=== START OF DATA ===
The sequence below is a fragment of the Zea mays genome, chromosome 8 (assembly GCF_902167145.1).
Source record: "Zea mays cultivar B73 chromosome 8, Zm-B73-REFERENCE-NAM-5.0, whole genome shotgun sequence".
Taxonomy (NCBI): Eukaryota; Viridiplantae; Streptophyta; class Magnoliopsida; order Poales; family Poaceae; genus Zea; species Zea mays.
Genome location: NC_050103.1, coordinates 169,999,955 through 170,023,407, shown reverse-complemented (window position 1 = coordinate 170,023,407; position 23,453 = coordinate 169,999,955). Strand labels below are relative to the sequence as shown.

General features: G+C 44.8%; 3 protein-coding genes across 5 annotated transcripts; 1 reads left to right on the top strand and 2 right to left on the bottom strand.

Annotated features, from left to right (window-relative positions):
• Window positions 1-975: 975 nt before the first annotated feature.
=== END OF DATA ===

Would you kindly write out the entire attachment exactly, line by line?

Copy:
The sequence below is a fragment of the Zea mays genome, chromosome 8 (assembly GCF_902167145.1).
Source record: "Zea mays cultivar B73 chromosome 8, Zm-B73-REFERENCE-NAM-5.0, whole genome shotgun sequence".
Taxonomy (NCBI): Eukaryota; Viridiplantae; Streptophyta; class Magnoliopsida; order Poales; family Poaceae; genus Zea; species Zea mays.
Genome location: NC_050103.1, coordinates 169,999,955 through 170,023,407, shown reverse-complemented (window position 1 = coordinate 170,023,407; position 23,453 = coordinate 169,999,955). Strand labels below are relative to the sequence as shown.

General features: G+C 44.8%; 3 protein-coding genes across 5 annotated transcripts; 1 reads left to right on the top strand and 2 right to left on the bottom strand.

Annotated features, from left to right (window-relative positions):
• Window positions 1-975: 975 nt before the first annotated feature.